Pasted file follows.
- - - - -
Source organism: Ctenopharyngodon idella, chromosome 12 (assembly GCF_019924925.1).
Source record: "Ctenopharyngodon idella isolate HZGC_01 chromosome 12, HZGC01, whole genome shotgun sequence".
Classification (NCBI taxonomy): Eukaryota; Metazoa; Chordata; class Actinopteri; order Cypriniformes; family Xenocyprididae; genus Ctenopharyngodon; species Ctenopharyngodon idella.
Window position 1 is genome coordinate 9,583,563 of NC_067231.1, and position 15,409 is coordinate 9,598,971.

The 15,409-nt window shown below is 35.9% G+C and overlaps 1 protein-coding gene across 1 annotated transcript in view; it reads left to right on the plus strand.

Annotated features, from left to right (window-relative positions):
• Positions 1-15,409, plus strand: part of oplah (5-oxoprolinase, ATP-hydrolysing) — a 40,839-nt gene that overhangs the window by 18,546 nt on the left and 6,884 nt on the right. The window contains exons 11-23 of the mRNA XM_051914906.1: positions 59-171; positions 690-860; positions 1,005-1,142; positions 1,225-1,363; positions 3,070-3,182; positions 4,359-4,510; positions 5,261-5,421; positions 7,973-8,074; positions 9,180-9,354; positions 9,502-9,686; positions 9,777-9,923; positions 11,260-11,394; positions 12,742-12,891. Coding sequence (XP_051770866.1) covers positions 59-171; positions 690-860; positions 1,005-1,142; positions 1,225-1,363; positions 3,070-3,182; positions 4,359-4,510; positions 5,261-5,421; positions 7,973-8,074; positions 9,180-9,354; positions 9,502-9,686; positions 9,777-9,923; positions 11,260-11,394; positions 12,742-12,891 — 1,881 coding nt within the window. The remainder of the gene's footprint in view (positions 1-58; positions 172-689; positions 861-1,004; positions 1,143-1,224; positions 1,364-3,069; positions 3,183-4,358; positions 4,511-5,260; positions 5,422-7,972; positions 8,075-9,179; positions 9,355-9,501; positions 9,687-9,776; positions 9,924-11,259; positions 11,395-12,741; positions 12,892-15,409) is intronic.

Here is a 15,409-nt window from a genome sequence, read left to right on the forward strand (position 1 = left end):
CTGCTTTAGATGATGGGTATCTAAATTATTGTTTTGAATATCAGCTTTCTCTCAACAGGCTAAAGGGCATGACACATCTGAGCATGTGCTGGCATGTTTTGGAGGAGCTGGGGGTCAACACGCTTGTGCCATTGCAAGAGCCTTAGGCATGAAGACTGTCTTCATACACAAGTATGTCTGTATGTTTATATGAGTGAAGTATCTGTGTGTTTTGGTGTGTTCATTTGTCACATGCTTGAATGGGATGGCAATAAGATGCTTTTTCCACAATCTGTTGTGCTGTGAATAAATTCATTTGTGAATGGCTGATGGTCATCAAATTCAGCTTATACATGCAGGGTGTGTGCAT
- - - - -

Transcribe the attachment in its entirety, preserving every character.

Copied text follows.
Source organism: Ctenopharyngodon idella, chromosome 12 (assembly GCF_019924925.1).
Source record: "Ctenopharyngodon idella isolate HZGC_01 chromosome 12, HZGC01, whole genome shotgun sequence".
Classification (NCBI taxonomy): Eukaryota; Metazoa; Chordata; class Actinopteri; order Cypriniformes; family Xenocyprididae; genus Ctenopharyngodon; species Ctenopharyngodon idella.
Window position 1 is genome coordinate 9,583,563 of NC_067231.1, and position 15,409 is coordinate 9,598,971.

The 15,409-nt window shown below is 35.9% G+C and overlaps 1 protein-coding gene across 1 annotated transcript in view; it reads left to right on the plus strand.

Annotated features, from left to right (window-relative positions):
• Positions 1-15,409, plus strand: part of oplah (5-oxoprolinase, ATP-hydrolysing) — a 40,839-nt gene that overhangs the window by 18,546 nt on the left and 6,884 nt on the right. The window contains exons 11-23 of the mRNA XM_051914906.1: positions 59-171; positions 690-860; positions 1,005-1,142; positions 1,225-1,363; positions 3,070-3,182; positions 4,359-4,510; positions 5,261-5,421; positions 7,973-8,074; positions 9,180-9,354; positions 9,502-9,686; positions 9,777-9,923; positions 11,260-11,394; positions 12,742-12,891. Coding sequence (XP_051770866.1) covers positions 59-171; positions 690-860; positions 1,005-1,142; positions 1,225-1,363; positions 3,070-3,182; positions 4,359-4,510; positions 5,261-5,421; positions 7,973-8,074; positions 9,180-9,354; positions 9,502-9,686; positions 9,777-9,923; positions 11,260-11,394; positions 12,742-12,891 — 1,881 coding nt within the window. The remainder of the gene's footprint in view (positions 1-58; positions 172-689; positions 861-1,004; positions 1,143-1,224; positions 1,364-3,069; positions 3,183-4,358; positions 4,511-5,260; positions 5,422-7,972; positions 8,075-9,179; positions 9,355-9,501; positions 9,687-9,776; positions 9,924-11,259; positions 11,395-12,741; positions 12,892-15,409) is intronic.

Here is a 15,409-nt window from a genome sequence, read left to right on the forward strand (position 1 = left end):
CTGCTTTAGATGATGGGTATCTAAATTATTGTTTTGAATATCAGCTTTCTCTCAACAGGCTAAAGGGCATGACACATCTGAGCATGTGCTGGCATGTTTTGGAGGAGCTGGGGGTCAACACGCTTGTGCCATTGCAAGAGCCTTAGGCATGAAGACTGTCTTCATACACAAGTATGTCTGTATGTTTATATGAGTGAAGTATCTGTGTGTTTTGGTGTGTTCATTTGTCACATGCTTGAATGGGATGGCAATAAGATGCTTTTTCCACAATCTGTTGTGCTGTGAATAAATTCATTTGTGAATGGCTGATGGTCATCAAATTCAGCTTATACATGCAGGGTGTGTGCAT